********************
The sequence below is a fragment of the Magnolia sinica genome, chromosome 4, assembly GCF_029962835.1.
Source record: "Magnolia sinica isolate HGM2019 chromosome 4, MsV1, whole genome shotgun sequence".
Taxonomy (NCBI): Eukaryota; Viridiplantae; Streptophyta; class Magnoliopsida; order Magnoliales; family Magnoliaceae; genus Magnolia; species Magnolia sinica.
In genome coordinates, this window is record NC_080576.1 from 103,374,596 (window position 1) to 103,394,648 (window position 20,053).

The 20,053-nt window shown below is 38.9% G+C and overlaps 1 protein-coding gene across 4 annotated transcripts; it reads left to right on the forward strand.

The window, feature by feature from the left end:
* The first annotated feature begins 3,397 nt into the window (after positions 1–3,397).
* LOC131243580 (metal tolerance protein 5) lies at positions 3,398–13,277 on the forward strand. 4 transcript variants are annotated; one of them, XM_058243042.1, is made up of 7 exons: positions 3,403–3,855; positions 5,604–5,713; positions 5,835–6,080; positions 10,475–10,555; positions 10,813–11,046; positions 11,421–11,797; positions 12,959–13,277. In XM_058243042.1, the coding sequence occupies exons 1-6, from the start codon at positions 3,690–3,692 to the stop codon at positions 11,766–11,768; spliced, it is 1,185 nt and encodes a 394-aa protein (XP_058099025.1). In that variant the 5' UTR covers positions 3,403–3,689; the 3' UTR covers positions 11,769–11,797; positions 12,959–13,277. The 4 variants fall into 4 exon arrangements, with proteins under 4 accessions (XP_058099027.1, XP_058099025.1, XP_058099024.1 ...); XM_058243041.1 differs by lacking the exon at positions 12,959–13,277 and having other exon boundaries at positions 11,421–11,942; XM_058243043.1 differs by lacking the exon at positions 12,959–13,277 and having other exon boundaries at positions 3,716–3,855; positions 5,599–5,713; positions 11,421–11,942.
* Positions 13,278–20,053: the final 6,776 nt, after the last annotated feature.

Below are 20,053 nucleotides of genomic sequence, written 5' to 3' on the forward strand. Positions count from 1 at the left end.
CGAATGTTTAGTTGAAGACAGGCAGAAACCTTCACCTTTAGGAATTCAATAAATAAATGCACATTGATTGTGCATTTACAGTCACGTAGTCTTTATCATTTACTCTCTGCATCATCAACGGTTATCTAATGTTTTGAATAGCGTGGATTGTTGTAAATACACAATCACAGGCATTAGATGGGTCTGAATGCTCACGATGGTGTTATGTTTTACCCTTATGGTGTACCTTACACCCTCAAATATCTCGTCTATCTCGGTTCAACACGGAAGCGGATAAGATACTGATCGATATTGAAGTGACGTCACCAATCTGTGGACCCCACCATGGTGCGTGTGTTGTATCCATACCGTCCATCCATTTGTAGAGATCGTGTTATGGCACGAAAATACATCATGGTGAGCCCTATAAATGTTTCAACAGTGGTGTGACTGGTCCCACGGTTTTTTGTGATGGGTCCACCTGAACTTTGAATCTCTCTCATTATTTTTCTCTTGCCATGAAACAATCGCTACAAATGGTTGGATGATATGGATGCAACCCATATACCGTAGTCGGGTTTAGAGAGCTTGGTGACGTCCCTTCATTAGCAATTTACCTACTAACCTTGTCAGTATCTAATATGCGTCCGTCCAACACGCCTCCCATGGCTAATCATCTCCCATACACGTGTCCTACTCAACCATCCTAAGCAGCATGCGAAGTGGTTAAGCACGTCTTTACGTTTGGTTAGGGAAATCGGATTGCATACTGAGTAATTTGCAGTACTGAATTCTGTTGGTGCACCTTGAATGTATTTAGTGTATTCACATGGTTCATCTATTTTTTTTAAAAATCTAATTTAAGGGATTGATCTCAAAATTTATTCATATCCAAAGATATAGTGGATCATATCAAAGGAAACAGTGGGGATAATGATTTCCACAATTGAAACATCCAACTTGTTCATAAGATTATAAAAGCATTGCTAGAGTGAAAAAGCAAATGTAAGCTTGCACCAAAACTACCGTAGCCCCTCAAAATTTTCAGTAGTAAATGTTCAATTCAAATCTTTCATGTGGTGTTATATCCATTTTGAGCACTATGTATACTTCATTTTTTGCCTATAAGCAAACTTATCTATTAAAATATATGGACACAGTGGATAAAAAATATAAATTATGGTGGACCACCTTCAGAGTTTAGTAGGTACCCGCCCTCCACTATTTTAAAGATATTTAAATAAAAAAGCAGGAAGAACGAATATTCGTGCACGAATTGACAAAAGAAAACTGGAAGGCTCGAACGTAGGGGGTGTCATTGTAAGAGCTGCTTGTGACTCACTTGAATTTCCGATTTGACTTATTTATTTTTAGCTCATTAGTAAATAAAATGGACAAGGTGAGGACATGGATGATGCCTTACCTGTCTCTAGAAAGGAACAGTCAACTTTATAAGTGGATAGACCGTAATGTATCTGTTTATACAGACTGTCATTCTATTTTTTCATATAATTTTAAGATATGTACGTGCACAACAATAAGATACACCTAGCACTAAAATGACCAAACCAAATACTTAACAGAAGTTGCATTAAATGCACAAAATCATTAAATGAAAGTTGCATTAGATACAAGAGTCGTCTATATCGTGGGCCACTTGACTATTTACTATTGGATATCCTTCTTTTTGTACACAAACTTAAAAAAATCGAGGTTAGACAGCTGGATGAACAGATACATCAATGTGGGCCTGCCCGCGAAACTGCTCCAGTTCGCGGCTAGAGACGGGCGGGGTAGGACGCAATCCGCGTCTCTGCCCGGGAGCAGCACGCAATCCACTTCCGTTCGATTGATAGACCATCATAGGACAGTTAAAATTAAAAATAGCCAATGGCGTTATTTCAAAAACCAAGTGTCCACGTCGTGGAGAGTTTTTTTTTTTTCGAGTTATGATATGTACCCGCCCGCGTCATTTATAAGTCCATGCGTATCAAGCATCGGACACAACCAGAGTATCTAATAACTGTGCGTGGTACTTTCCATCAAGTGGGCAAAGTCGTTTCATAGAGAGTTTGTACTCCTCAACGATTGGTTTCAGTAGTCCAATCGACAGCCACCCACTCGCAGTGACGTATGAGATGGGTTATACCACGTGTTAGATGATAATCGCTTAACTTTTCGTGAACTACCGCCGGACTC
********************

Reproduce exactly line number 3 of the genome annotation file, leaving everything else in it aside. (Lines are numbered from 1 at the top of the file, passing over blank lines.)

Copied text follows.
Taxonomy (NCBI): Eukaryota; Viridiplantae; Streptophyta; class Magnoliopsida; order Magnoliales; family Magnoliaceae; genus Magnolia; species Magnolia sinica.